“Column 1 Number and description of fee Column 2 Amount of fee (or manner of calculation)
1 Starting proceedings (High Court and County Court)
(a) does not exceed £300; £35
(b) exceeds £300 but does not exceed £500; £50
(c) exceeds £500 but does not exceed £1,000; £70
(d) exceeds £1,000 but does not exceed £1,500; £80
(e) exceeds £1,500 but does not exceed £3,000; £115
(f) exceeds £3,000 but does not exceed £5,000; £205
(g) exceeds £5,000 but does not exceed £10,000; £455
(h) exceeds £10,000 but does not exceed £200,000; 5% of the value of the claim
(i) exceeds £200,000 or is not limited. £10,000
1.2 On starting proceedings in CCBC cases brought by Centre users or cases brought by Money Claim OnLine users, to recover a sum of money where the sum claimed:
(a) does not exceed £300; £25
(b) exceeds £300 but does not exceed £500; £35
(c) exceeds £500 but does not exceed £1,000; £60
(d) exceeds £1,000 but does not exceed £1,500; £70
(e) exceeds £1,500 but does not exceed £3,000; £105
(f) exceeds £3,000 but does not exceed £5,000; £185
(g) exceeds £5,000 but does not exceed £10,000; £410
(h) exceeds £10,000 but does not exceed £100,000. 4.5% of the value of the claim
Fee 1.1
Where the claimant does not identify the value of the claim when starting proceedings to recover a sum of money, the fee payable is the one applicable to a claim where the sum is not limited.
Fees 1.1 and 1.2.
Where the claimant is making a claim for interest on a specified sum of money, the amount on which the fee is calculated is the total amount of the claim and the interest.”

(4) In Schedule 1 (fees to be taken), for the entry in column 2 (amount of fee) corresponding to fee 2.1 (a) (case on the multi track) substitute “£1090”.

(5) In Schedule 1 (fees to be taken) for the entry in column 2 (amount of fee) corresponding to fee 2.1 (b) (case on the fast track) substitute “£545”.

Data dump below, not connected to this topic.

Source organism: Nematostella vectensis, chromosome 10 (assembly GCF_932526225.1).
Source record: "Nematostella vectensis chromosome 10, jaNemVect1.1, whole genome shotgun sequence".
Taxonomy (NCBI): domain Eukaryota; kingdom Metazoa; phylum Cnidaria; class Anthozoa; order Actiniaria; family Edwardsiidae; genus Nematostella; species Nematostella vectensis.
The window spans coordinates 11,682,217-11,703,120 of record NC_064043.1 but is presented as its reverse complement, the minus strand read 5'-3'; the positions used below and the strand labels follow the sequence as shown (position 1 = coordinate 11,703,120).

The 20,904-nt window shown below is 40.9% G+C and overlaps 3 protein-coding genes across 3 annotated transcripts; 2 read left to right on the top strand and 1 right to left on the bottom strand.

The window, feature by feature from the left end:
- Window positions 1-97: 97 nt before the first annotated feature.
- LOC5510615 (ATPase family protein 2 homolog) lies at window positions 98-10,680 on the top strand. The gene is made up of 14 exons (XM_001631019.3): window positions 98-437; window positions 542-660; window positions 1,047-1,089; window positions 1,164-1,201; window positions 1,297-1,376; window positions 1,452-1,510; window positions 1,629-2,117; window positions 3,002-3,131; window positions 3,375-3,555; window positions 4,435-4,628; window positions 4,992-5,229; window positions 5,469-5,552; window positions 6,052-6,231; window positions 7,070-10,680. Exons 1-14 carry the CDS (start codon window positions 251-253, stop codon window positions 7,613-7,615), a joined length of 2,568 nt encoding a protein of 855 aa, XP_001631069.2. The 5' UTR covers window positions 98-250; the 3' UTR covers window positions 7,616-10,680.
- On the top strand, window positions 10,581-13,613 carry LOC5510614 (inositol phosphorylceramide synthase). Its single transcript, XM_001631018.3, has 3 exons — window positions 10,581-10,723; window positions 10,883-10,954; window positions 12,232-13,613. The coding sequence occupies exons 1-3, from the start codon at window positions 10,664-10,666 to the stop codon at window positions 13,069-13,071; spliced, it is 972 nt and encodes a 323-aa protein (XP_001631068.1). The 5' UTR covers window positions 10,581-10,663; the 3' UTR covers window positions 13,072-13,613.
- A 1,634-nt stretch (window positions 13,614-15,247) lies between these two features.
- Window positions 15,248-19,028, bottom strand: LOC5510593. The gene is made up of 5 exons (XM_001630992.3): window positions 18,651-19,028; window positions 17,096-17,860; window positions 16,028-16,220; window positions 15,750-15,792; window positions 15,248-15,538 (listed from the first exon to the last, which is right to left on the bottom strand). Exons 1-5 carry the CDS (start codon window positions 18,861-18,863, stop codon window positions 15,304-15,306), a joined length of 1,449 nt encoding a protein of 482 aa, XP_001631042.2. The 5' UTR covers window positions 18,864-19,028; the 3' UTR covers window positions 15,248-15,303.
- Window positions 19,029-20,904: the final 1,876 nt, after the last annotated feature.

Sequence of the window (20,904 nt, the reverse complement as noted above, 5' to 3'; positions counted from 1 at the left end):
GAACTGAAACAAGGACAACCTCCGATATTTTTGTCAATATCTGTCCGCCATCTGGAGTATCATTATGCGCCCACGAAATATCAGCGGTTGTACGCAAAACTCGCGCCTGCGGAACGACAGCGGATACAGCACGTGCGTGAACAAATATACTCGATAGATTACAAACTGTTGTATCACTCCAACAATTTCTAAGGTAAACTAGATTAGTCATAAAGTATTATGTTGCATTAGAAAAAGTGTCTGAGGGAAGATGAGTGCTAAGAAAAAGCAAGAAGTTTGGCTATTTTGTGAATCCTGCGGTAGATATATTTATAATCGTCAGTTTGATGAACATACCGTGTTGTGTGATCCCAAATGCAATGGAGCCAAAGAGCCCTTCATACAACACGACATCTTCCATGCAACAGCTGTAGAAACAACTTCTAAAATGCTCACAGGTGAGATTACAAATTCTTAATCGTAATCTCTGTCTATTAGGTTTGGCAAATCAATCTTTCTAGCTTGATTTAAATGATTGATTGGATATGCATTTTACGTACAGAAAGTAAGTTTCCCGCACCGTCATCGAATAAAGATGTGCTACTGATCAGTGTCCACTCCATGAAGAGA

Amendment to the Family Proceedings Fees Order 2008 3.—(1) The Family Proceedings Fees Order 2008(4) is amended as follows.

(2) In Schedule 1 (fees to be taken) for the entry in column 2 (amount of fee) corresponding to fee 1.2 (application for divorce etc), substitute “£410”.


(This note is not part of the Order) This Order amends the Civil Proceedings Fees Order 2008 (S.I. 2008/1053) and the Family Proceedings Fees Order 2008 (S.I. 2008/1054).

Article 2(3) increases the fee (Fee 1.1) for starting proceedings to recover money where the sum exceeds £10,000 and alters the basis on which that fee is calculated. The fee is 5% of the amount claimed. Article 2(3) also merges two existing fees (Fees 1.2 and 1.3) which apply to starting proceedings by users of the County Court Business Centre and Money Claims Online. In those cases, the fee for starting proceedings where the sum exceeds £10,000 is 4.5% of the amount claimed.

Article 2(2) makes a minor amendment to the provision identifying exceptions from the provisions for remission to reflect the altered number of the fee for starting proceedings electronically by the Money Claims OnLine facility.

Articles 2(4) and (5) and 3 prescribe afresh, without altering the amount, three fees set before the enactment of section 180 of the Anti-social Behaviour, Crime and Sentencing Act 2014 (c. 12). Those three fees currently recover more than the costs of providing the service.

A full impact assessment accompanies this instrument.


The whole question of court fee remissions has just become much more important with the massive increase in court fees – effective 9 March 2015 – implemented by The Civil Proceedings and Family Proceedings Fees (Amendment) Order 2015.

To be eligible for a fee remission you must pass two tests, the disposable capital test and the gross monthly income test, and fill out Form EX160. Only the person who has to pay the court or tribunal fee can make a fee remission application. However, there are two exceptions to this rule:

• applications to the Court of Protection on behalf of ‘P’ (a ‘person’ who lacks the capacity to make decisions); or

• any person acting for or representing a child involved in legal action.

In the case of a litigation friend, they may sign Form EX160 on behalf of the claimant but the application must be made in the name of, and for the benefit of, the claimant, not the litigation friend.

Disposable capital test

The disposable capital test:

Court or tribunal fee Disposable capital threshold
Your court or tribunal fee is: You, and your partner’s disposable capital is less than:
Up to £1,000 £3,000
£1,001-£1,335 £4,000
£1,336-£1,665 £5,000
£1,666-£2,000 £6,000
£2,001-£2,330 £7,000
£2,331-£4,000 £8,000
£4,001-£5,000 £10,000
£5,001-£6,000 £12,000
£6,001-£7,000 £14,000
£7,001 or more £16,000

For people 61 years or older there is a single disposable capital limit of £16,000, regardless of the amount of the court fee.

Gross monthly income test

The gross monthly income test: